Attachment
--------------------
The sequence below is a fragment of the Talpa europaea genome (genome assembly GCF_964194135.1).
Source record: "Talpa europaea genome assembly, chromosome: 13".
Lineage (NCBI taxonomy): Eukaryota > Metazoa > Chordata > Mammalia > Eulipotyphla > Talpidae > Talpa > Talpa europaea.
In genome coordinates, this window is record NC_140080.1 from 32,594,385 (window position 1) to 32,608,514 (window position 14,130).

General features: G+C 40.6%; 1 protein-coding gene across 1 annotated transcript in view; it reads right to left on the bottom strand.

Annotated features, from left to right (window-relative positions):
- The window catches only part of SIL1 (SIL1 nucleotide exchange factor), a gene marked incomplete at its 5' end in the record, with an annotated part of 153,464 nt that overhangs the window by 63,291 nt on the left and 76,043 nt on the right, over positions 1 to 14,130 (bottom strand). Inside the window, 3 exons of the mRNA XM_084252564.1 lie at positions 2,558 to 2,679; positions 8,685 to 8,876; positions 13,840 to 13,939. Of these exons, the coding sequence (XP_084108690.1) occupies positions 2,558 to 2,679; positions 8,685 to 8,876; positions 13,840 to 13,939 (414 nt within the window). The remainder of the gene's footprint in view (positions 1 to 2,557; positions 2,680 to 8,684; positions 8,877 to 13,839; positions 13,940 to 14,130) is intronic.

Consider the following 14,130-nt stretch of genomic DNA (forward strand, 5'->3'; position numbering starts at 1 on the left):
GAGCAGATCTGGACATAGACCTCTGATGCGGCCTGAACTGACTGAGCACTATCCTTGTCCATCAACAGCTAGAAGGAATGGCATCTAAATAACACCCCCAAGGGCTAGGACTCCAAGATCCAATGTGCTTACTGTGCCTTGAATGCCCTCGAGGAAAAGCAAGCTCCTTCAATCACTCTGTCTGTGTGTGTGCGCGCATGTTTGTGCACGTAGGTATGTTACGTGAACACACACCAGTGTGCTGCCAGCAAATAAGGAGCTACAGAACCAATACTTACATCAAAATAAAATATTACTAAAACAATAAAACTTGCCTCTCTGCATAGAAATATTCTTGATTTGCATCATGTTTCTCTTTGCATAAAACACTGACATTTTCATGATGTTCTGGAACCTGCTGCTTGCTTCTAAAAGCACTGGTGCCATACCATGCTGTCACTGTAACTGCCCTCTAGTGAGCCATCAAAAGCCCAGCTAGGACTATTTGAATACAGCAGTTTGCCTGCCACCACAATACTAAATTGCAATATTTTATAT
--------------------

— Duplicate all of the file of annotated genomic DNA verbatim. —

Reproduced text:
The sequence below is a fragment of the Talpa europaea genome (genome assembly GCF_964194135.1).
Source record: "Talpa europaea genome assembly, chromosome: 13".
Lineage (NCBI taxonomy): Eukaryota > Metazoa > Chordata > Mammalia > Eulipotyphla > Talpidae > Talpa > Talpa europaea.
In genome coordinates, this window is record NC_140080.1 from 32,594,385 (window position 1) to 32,608,514 (window position 14,130).

General features: G+C 40.6%; 1 protein-coding gene across 1 annotated transcript in view; it reads right to left on the bottom strand.

Annotated features, from left to right (window-relative positions):
- The window catches only part of SIL1 (SIL1 nucleotide exchange factor), a gene marked incomplete at its 5' end in the record, with an annotated part of 153,464 nt that overhangs the window by 63,291 nt on the left and 76,043 nt on the right, over positions 1 to 14,130 (bottom strand). Inside the window, 3 exons of the mRNA XM_084252564.1 lie at positions 2,558 to 2,679; positions 8,685 to 8,876; positions 13,840 to 13,939. Of these exons, the coding sequence (XP_084108690.1) occupies positions 2,558 to 2,679; positions 8,685 to 8,876; positions 13,840 to 13,939 (414 nt within the window). The remainder of the gene's footprint in view (positions 1 to 2,557; positions 2,680 to 8,684; positions 8,877 to 13,839; positions 13,940 to 14,130) is intronic.

Consider the following 14,130-nt stretch of genomic DNA (forward strand, 5'->3'; position numbering starts at 1 on the left):
GAGCAGATCTGGACATAGACCTCTGATGCGGCCTGAACTGACTGAGCACTATCCTTGTCCATCAACAGCTAGAAGGAATGGCATCTAAATAACACCCCCAAGGGCTAGGACTCCAAGATCCAATGTGCTTACTGTGCCTTGAATGCCCTCGAGGAAAAGCAAGCTCCTTCAATCACTCTGTCTGTGTGTGTGCGCGCATGTTTGTGCACGTAGGTATGTTACGTGAACACACACCAGTGTGCTGCCAGCAAATAAGGAGCTACAGAACCAATACTTACATCAAAATAAAATATTACTAAAACAATAAAACTTGCCTCTCTGCATAGAAATATTCTTGATTTGCATCATGTTTCTCTTTGCATAAAACACTGACATTTTCATGATGTTCTGGAACCTGCTGCTTGCTTCTAAAAGCACTGGTGCCATACCATGCTGTCACTGTAACTGCCCTCTAGTGAGCCATCAAAAGCCCAGCTAGGACTATTTGAATACAGCAGTTTGCCTGCCACCACAATACTAAATTGCAATATTTTATAT